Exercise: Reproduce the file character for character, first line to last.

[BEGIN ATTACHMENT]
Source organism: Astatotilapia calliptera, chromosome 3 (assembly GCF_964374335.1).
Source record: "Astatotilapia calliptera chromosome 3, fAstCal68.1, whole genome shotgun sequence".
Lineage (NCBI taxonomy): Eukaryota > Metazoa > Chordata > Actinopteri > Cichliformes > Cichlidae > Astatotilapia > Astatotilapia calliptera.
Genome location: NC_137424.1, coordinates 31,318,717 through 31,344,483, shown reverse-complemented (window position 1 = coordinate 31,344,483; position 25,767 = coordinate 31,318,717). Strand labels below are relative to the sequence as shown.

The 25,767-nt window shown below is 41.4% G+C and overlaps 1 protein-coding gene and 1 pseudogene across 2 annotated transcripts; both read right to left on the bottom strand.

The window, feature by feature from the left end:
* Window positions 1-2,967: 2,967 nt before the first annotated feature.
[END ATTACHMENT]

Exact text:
Source organism: Astatotilapia calliptera, chromosome 3 (assembly GCF_964374335.1).
Source record: "Astatotilapia calliptera chromosome 3, fAstCal68.1, whole genome shotgun sequence".
Lineage (NCBI taxonomy): Eukaryota > Metazoa > Chordata > Actinopteri > Cichliformes > Cichlidae > Astatotilapia > Astatotilapia calliptera.
Genome location: NC_137424.1, coordinates 31,318,717 through 31,344,483, shown reverse-complemented (window position 1 = coordinate 31,344,483; position 25,767 = coordinate 31,318,717). Strand labels below are relative to the sequence as shown.

The 25,767-nt window shown below is 41.4% G+C and overlaps 1 protein-coding gene and 1 pseudogene across 2 annotated transcripts; both read right to left on the bottom strand.

The window, feature by feature from the left end:
* Window positions 1-2,967: 2,967 nt before the first annotated feature.